Stamp Duty Land Tax (SDLT)

Stamp Duty Land Tax (SDLT)

Residential property rates


You pay Stamp Duty Land Tax (SDLT) on increasing portions of the property price above £125,000 when you buy residential property, eg a house or flat.

Use the SDLT calculator to work out how much tax you’ll pay.


Freehold sales and transfers

You can also use this table to work out the SDLT for the purchase price of a lease (the ‘lease premium’).

Property or lease premium or transfer value SDLT rate
Up to £125,000 Zero
The next £125,000 (the portion from £125,001 to £250,000) 2%
The next £675,000 (the portion from £250,001 to £925,000) 5%
The next £575,000 (the portion from £925,001 to £1.5 million) 10%
The remaining amount (the portion above £1.5 million) 12%

ExampleIf you buy a house for £275,000, the SDLT you owe is calculated as follows:

  • 0% on the first £125,000 = £0
  • 2% on the next £125,000 = £2,500
  • 5% on the final £25,000 = £1,250
  • Total SDLT = £3,750

Higher rates for additional properties / Landlords

You’ll usually have to pay 3% on top of the normal SDLT rates if buying a new residential property means you’ll own more than one.

Use the SDLT calculator to work out how much tax you’ll pay.

You may not have to pay the higher rates if you exchanged contracts before 26 November 2015.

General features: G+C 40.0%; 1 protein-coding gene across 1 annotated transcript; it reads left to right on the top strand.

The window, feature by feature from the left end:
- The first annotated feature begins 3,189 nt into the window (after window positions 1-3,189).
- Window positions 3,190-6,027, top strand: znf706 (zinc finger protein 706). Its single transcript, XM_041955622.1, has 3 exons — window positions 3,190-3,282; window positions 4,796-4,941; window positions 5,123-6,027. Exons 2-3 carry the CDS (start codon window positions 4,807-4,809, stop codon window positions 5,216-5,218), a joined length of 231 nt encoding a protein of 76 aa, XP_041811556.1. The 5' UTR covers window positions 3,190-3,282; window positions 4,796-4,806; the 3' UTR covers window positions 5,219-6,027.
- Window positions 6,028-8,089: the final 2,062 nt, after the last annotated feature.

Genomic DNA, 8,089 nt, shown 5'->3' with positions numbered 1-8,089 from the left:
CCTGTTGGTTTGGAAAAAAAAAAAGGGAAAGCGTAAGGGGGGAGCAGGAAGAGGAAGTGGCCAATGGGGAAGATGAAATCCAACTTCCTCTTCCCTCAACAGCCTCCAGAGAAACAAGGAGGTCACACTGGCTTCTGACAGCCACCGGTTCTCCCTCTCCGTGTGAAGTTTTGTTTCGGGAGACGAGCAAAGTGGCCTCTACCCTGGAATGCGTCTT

If you’re replacing your main residence

You won’t pay the extra 3% SDLT if the property you’re buying is replacing your main residence and that has already been sold.

If there’s a delay selling your main residence and it hasn’t been sold on the day you complete your new purchase:

  • you’ll have to pay higher rates because you own 2 properties
  • you may be able to get a refund if you sell your previous main home within 36 months

New leasehold sales and transfers

When you buy a new residential leasehold property you pay SDLT on the purchase price of the lease (the ‘lease premium’) using the rates above.

If the total rent over the life the lease (known as the ‘net present value’) is more than £125,000, you also pay SDLT of 1% on the portion over £125,000 – unless you buy an existing (‘assigned’) lease.

How much you’ll pay

You can work out how much SDLT you’ll pay for your new residential lease using HMRC’s:

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Alex Kerr

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